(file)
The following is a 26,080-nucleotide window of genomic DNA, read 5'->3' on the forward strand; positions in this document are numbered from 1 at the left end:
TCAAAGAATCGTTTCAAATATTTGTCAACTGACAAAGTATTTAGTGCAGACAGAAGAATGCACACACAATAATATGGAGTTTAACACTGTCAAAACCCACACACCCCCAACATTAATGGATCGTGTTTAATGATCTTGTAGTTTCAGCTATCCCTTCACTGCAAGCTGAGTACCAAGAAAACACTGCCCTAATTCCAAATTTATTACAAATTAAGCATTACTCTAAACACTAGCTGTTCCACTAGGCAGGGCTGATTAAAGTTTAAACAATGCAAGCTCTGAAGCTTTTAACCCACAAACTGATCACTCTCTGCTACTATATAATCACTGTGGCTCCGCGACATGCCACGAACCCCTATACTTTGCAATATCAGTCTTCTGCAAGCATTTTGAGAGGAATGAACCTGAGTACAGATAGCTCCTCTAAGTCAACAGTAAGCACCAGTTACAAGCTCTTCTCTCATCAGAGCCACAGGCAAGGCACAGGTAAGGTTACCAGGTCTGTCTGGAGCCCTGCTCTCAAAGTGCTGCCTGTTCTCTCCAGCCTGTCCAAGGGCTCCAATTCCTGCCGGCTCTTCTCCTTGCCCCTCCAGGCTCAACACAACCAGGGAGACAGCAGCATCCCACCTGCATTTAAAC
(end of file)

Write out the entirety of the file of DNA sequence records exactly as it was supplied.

The following is a 26,080-nucleotide window of genomic DNA, read 5'->3' on the forward strand; positions in this document are numbered from 1 at the left end:
TCAAAGAATCGTTTCAAATATTTGTCAACTGACAAAGTATTTAGTGCAGACAGAAGAATGCACACACAATAATATGGAGTTTAACACTGTCAAAACCCACACACCCCCAACATTAATGGATCGTGTTTAATGATCTTGTAGTTTCAGCTATCCCTTCACTGCAAGCTGAGTACCAAGAAAACACTGCCCTAATTCCAAATTTATTACAAATTAAGCATTACTCTAAACACTAGCTGTTCCACTAGGCAGGGCTGATTAAAGTTTAAACAATGCAAGCTCTGAAGCTTTTAACCCACAAACTGATCACTCTCTGCTACTATATAATCACTGTGGCTCCGCGACATGCCACGAACCCCTATACTTTGCAATATCAGTCTTCTGCAAGCATTTTGAGAGGAATGAACCTGAGTACAGATAGCTCCTCTAAGTCAACAGTAAGCACCAGTTACAAGCTCTTCTCTCATCAGAGCCACAGGCAAGGCACAGGTAAGGTTACCAGGTCTGTCTGGAGCCCTGCTCTCAAAGTGCTGCCTGTTCTCTCCAGCCTGTCCAAGGGCTCCAATTCCTGCCGGCTCTTCTCCTTGCCCCTCCAGGCTCAACACAACCAGGGAGACAGCAGCATCCCACCTGCATTTAAAC